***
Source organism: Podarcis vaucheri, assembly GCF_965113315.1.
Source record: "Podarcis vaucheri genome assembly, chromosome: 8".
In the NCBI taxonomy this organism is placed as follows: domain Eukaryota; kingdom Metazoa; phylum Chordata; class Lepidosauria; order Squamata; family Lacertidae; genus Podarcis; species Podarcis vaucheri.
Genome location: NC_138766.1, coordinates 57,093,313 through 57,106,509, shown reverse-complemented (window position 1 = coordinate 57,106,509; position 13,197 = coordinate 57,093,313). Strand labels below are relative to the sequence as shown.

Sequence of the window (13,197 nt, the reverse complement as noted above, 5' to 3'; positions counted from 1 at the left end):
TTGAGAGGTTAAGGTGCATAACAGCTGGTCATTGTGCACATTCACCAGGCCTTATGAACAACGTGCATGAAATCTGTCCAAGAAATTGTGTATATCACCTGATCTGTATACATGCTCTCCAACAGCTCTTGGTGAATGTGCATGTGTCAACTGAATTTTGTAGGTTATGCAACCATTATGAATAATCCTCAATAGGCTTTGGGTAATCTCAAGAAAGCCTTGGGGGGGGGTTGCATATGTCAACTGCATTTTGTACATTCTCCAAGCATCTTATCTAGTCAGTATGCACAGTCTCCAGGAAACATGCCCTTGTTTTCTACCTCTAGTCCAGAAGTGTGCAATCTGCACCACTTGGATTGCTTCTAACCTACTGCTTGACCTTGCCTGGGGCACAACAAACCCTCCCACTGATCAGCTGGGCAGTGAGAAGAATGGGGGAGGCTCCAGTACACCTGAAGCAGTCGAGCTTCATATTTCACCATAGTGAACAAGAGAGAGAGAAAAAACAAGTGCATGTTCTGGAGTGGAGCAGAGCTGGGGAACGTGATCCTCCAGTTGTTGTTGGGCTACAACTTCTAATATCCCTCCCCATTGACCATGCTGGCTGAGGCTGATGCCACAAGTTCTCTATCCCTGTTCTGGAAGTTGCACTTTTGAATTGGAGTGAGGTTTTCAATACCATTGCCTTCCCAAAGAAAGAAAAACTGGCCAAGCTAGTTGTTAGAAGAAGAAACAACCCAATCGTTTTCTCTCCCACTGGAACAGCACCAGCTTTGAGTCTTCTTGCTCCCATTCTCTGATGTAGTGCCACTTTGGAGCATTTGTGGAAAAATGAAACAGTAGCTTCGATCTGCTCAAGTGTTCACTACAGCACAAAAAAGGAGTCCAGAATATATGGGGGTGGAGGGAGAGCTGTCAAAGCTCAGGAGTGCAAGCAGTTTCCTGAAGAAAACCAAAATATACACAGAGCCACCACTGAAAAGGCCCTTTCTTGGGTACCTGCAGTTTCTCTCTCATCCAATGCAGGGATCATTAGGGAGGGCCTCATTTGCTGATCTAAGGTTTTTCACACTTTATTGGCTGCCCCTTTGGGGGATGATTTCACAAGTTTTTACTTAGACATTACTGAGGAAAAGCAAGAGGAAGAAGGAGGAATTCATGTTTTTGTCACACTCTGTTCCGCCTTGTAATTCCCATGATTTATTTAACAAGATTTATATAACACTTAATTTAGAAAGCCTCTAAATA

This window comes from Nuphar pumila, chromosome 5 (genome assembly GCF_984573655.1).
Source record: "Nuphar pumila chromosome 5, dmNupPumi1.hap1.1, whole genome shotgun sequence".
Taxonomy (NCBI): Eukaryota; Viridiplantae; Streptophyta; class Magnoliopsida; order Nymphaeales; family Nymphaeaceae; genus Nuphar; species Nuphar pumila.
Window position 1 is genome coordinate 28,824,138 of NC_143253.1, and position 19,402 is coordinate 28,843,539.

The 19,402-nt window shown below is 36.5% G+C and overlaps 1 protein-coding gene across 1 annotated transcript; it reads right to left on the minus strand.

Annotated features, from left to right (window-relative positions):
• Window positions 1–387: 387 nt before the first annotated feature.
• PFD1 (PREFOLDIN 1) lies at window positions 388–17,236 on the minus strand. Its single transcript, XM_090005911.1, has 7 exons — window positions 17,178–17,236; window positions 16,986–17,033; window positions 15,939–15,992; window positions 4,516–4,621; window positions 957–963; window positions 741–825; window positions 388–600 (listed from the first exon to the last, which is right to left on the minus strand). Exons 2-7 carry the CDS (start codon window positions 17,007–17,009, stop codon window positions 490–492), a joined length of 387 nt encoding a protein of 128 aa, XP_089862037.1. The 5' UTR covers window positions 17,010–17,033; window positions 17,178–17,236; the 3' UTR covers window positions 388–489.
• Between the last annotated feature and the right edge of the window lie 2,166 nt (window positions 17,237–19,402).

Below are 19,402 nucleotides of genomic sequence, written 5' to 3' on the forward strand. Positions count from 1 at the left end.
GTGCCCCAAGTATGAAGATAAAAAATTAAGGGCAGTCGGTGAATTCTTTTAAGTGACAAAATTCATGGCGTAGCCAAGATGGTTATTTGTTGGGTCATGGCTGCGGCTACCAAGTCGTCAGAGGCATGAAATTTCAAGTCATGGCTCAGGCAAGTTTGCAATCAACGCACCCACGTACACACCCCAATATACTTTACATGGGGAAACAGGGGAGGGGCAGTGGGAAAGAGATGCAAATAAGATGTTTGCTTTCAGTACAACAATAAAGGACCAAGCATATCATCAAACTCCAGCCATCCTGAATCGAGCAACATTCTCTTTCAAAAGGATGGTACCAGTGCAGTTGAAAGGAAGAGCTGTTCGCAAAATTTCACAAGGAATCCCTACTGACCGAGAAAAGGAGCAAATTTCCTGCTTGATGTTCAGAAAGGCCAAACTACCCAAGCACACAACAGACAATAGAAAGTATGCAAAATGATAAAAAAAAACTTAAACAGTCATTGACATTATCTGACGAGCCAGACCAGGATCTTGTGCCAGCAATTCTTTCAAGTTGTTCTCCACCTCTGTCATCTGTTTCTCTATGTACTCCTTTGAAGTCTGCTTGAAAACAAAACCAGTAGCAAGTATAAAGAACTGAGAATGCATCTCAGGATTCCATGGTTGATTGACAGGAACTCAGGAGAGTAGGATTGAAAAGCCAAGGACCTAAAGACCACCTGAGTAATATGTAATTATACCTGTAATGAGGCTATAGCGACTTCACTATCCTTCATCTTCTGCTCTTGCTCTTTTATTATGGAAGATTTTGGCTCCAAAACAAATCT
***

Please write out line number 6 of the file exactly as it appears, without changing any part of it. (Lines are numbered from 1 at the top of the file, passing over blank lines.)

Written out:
TTGAGAGGTTAAGGTGCATAACAGCTGGTCATTGTGCACATTCACCAGGCCTTATGAACAACGTGCATGAAATCTGTCCAAGAAATTGTGTATATCACCTGATCTGTATACATGCTCTCCAACAGCTCTTGGTGAATGTGCATGTGTCAACTGAATTTTGTAGGTTATGCAACCATTATGAATAATCCTCAATAGGCTTTGGGTAATCTCAAGAAAGCCTTGGGGGGGGGTTGCATATGTCAACTGCATTTTGTACATTCTCCAAGCATCTTATCTAGTCAGTATGCACAGTCTCCAGGAAACATGCCCTTGTTTTCTACCTCTAGTCCAGAAGTGTGCAATCTGCACCACTTGGATTGCTTCTAACCTACTGCTTGACCTTGCCTGGGGCACAACAAACCCTCCCACTGATCAGCTGGGCAGTGAGAAGAATGGGGGAGGCTCCAGTACACCTGAAGCAGTCGAGCTTCATATTTCACCATAGTGAACAAGAGAGAGAGAAAAAACAAGTGCATGTTCTGGAGTGGAGCAGAGCTGGGGAACGTGATCCTCCAGTTGTTGTTGGGCTACAACTTCTAATATCCCTCCCCATTGACCATGCTGGCTGAGGCTGATGCCACAAGTTCTCTATCCCTGTTCTGGAAGTTGCACTTTTGAATTGGAGTGAGGTTTTCAATACCATTGCCTTCCCAAAGAAAGAAAAACTGGCCAAGCTAGTTGTTAGAAGAAGAAACAACCCAATCGTTTTCTCTCCCACTGGAACAGCACCAGCTTTGAGTCTTCTTGCTCCCATTCTCTGATGTAGTGCCACTTTGGAGCATTTGTGGAAAAATGAAACAGTAGCTTCGATCTGCTCAAGTGTTCACTACAGCACAAAAAAGGAGTCCAGAATATATGGGGGTGGAGGGAGAGCTGTCAAAGCTCAGGAGTGCAAGCAGTTTCCTGAAGAAAACCAAAATATACACAGAGCCACCACTGAAAAGGCCCTTTCTTGGGTACCTGCAGTTTCTCTCTCATCCAATGCAGGGATCATTAGGGAGGGCCTCATTTGCTGATCTAAGGTTTTTCACACTTTATTGGCTGCCCCTTTGGGGGATGATTTCACAAGTTTTTACTTAGACATTACTGAGGAAAAGCAAGAGGAAGAAGGAGGAATTCATGTTTTTGTCACACTCTGTTCCGCCTTGTAATTCCCATGATTTATTTAACAAGATTTATATAACACTTAATTTAGAAAGCCTCTAAATA